Spotting the Himalayas around Nagarkot used to be easier, but the construction is getting out of hand. If you walk along the roads, you just can’t see the mountains, because every potential viewpoint is blocked by a new hotel or a construction site. Higher hotels are rising all the time, so you need to choose your accommodation carefully if you want to see something. When I first came to Nagarkot in 2013, the view from the Mahakali Temple close to many hotels was still impressive, but now it’s almost completely blocked by trees and buildings.
While Nagarkot itself offers only limited views, you may find open areas if you stroll a bit further. There’s a simple view tower 4 kilometers south from the main junction of the village, and some hiking trails might offer good views.
See also: Rice & Blood for Lunch – Staying in Nepalese Villages
2. Dhulikhel – A Great Place to See the Himalayas in Nepal
Nagarkot and Dhulikhel are perhaps two of the most popular places to see the Himalayas in Nepal. Both places are easily reached from Kathmandu, and it’s even possible to hike from one village to the another in one day. While Nagarkot is more popular of the two, I’d rather recommend Dhulikhel for a few reasons.
Nagarkot mainly exists because of the views, but Dhulikhel has a lot more going on. And while Dhulikhel plenty of accommodation options, it doesn’t feel too touristy. The views might also be a little bit more impressive. Dhulikhel stretches along the northern side of a hill, so there’s nothing blocking the view to the north, so you get a stunning view of a valley below and the mountains at the horizon at the same time.
1. Bandipur – The Best View of the Himalayas and a Great Location
The best town for spotting the Himalayas in Nepal? My vote goes to Bandipur. Easily accessible from the main highway between Kathmandu and Pokhara, Bandipur is a historical mountain village with plenty of renovated old buildings. It also offers multiple good viewpoints to the Great Himalayan Range.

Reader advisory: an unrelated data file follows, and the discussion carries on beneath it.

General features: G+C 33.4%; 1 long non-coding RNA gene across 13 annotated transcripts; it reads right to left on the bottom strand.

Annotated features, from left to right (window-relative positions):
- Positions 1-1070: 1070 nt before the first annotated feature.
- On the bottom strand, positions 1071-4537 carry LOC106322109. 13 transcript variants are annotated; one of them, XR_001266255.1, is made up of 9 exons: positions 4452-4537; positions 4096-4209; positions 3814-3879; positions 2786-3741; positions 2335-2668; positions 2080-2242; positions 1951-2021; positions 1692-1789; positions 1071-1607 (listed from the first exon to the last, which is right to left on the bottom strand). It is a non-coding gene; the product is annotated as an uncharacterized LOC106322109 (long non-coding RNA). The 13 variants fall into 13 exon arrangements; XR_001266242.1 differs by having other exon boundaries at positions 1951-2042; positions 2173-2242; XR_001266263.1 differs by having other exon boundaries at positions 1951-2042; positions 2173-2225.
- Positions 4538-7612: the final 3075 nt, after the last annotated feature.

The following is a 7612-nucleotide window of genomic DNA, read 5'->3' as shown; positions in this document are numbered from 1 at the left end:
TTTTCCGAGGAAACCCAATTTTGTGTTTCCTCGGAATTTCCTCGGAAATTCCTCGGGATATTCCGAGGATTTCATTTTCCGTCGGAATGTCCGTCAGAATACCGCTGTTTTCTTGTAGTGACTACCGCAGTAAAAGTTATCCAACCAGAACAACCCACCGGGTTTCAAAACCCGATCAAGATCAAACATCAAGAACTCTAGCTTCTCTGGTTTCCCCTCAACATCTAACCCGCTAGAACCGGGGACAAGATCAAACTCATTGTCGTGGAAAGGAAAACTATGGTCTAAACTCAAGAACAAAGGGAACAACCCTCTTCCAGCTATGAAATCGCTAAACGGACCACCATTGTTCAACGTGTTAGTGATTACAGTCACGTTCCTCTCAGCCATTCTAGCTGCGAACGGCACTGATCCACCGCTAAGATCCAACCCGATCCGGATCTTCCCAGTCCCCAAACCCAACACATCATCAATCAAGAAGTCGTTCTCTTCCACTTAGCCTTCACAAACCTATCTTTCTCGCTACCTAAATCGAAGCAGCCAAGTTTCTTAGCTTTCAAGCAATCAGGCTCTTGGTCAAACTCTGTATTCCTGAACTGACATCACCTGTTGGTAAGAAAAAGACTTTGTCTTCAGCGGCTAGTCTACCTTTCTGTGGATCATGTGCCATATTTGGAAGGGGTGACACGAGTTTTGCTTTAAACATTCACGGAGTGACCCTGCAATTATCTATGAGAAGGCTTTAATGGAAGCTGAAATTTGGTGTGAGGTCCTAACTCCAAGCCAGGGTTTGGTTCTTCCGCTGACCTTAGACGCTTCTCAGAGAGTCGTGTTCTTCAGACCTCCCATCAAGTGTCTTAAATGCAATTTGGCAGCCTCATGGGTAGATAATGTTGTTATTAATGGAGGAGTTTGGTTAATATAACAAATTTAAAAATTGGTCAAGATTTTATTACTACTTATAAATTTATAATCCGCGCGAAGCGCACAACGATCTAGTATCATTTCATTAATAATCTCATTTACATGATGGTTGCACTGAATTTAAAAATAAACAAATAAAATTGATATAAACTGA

Bandipur has a great central location and walking around in the town is very enjoyable. Bandipur also has one benefit that ranks it higher than places like Pokhara and Nagarkot. To see the Himalayas, you don’t need to wander far from the village, so you don’t need to wake up too early to see the sunrise. If the weather looks clear, you can just go for a walk and reach great viewpoints in five minutes.
See also: Alternative Stops Between Pokhara and Kathmandu
Back to your blog – and enjoying it! I wonder why I have not returned to Nepal though I liked it a lot. In India though I have been three times (and not liked it so much).
I hope to find more information on your book in the next posts. Traveling and writing is a lovely combination – if you find a good place to settle down. I know a few around the world if you need a tip for the Philippines. Guatemala or Senegal for example.
Welcome back! 🙂 Nepal is definitely worth more than one visit. It’s sometimes difficult to find the right places for stopping. My next stop is Brunei, which seems too expensive for longer stays, but I hope to find something more suitable in Malaysian Borneo and Indonesia.
“Bandipur also has one benefit that ranks it higher than places like Pokhara and Nagarkot.”
This statement is not true. The elevation of Bandipur is only 1030m whereas Nagarkot being 2175m.
The expression “ranking higher” doesn’t mean altitude. It means that Bandipur has something that makes it a more recommendable choice than Pokhara and Nagarkot.